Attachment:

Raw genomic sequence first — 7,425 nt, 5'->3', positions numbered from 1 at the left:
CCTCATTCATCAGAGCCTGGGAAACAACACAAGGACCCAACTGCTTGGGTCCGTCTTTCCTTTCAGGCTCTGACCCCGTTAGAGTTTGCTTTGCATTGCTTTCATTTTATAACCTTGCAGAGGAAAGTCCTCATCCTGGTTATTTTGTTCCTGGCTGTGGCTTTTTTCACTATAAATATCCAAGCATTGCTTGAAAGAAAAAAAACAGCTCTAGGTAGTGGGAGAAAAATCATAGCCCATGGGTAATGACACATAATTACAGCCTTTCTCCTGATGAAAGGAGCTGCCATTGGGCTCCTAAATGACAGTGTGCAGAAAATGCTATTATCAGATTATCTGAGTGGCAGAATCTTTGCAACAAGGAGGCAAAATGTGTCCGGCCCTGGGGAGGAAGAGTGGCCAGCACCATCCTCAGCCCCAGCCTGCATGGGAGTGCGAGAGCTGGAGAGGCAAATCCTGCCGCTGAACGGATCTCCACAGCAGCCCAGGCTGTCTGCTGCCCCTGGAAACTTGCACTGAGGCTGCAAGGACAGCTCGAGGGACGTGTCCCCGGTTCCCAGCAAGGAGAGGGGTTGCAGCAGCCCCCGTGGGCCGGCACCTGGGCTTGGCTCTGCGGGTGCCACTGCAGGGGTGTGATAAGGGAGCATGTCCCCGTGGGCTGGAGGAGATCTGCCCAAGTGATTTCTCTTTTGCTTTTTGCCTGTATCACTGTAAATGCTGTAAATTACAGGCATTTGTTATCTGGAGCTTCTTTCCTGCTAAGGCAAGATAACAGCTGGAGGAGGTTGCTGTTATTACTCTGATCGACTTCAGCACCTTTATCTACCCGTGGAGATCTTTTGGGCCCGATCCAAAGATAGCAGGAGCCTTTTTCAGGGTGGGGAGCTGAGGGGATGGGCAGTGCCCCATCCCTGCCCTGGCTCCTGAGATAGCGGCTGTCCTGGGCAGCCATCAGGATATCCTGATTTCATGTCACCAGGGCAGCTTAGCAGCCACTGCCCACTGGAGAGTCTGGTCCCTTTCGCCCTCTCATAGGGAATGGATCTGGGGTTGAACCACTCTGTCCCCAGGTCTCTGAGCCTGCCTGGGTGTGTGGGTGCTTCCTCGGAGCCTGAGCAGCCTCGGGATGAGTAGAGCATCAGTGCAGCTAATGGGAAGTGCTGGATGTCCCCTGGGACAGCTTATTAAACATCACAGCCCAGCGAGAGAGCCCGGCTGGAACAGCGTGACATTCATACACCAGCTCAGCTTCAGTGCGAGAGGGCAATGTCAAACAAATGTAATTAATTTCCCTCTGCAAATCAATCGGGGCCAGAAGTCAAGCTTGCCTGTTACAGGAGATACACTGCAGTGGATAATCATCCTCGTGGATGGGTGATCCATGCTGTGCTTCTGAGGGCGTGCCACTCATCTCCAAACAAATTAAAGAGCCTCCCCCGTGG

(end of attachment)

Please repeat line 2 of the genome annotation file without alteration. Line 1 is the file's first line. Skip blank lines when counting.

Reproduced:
CCTCATTCATCAGAGCCTGGGAAACAACACAAGGACCCAACTGCTTGGGTCCGTCTTTCCTTTCAGGCTCTGACCCCGTTAGAGTTTGCTTTGCATTGCTTTCATTTTATAACCTTGCAGAGGAAAGTCCTCATCCTGGTTATTTTGTTCCTGGCTGTGGCTTTTTTCACTATAAATATCCAAGCATTGCTTGAAAGAAAAAAAACAGCTCTAGGTAGTGGGAGAAAAATCATAGCCCATGGGTAATGACACATAATTACAGCCTTTCTCCTGATGAAAGGAGCTGCCATTGGGCTCCTAAATGACAGTGTGCAGAAAATGCTATTATCAGATTATCTGAGTGGCAGAATCTTTGCAACAAGGAGGCAAAATGTGTCCGGCCCTGGGGAGGAAGAGTGGCCAGCACCATCCTCAGCCCCAGCCTGCATGGGAGTGCGAGAGCTGGAGAGGCAAATCCTGCCGCTGAACGGATCTCCACAGCAGCCCAGGCTGTCTGCTGCCCCTGGAAACTTGCACTGAGGCTGCAAGGACAGCTCGAGGGACGTGTCCCCGGTTCCCAGCAAGGAGAGGGGTTGCAGCAGCCCCCGTGGGCCGGCACCTGGGCTTGGCTCTGCGGGTGCCACTGCAGGGGTGTGATAAGGGAGCATGTCCCCGTGGGCTGGAGGAGATCTGCCCAAGTGATTTCTCTTTTGCTTTTTGCCTGTATCACTGTAAATGCTGTAAATTACAGGCATTTGTTATCTGGAGCTTCTTTCCTGCTAAGGCAAGATAACAGCTGGAGGAGGTTGCTGTTATTACTCTGATCGACTTCAGCACCTTTATCTACCCGTGGAGATCTTTTGGGCCCGATCCAAAGATAGCAGGAGCCTTTTTCAGGGTGGGGAGCTGAGGGGATGGGCAGTGCCCCATCCCTGCCCTGGCTCCTGAGATAGCGGCTGTCCTGGGCAGCCATCAGGATATCCTGATTTCATGTCACCAGGGCAGCTTAGCAGCCACTGCCCACTGGAGAGTCTGGTCCCTTTCGCCCTCTCATAGGGAATGGATCTGGGGTTGAACCACTCTGTCCCCAGGTCTCTGAGCCTGCCTGGGTGTGTGGGTGCTTCCTCGGAGCCTGAGCAGCCTCGGGATGAGTAGAGCATCAGTGCAGCTAATGGGAAGTGCTGGATGTCCCCTGGGACAGCTTATTAAACATCACAGCCCAGCGAGAGAGCCCGGCTGGAACAGCGTGACATTCATACACCAGCTCAGCTTCAGTGCGAGAGGGCAATGTCAAACAAATGTAATTAATTTCCCTCTGCAAATCAATCGGGGCCAGAAGTCAAGCTTGCCTGTTACAGGAGATACACTGCAGTGGATAATCATCCTCGTGGATGGGTGATCCATGCTGTGCTTCTGAGGGCGTGCCACTCATCTCCAAACAAATTAAAGAGCCTCCCCCGTGG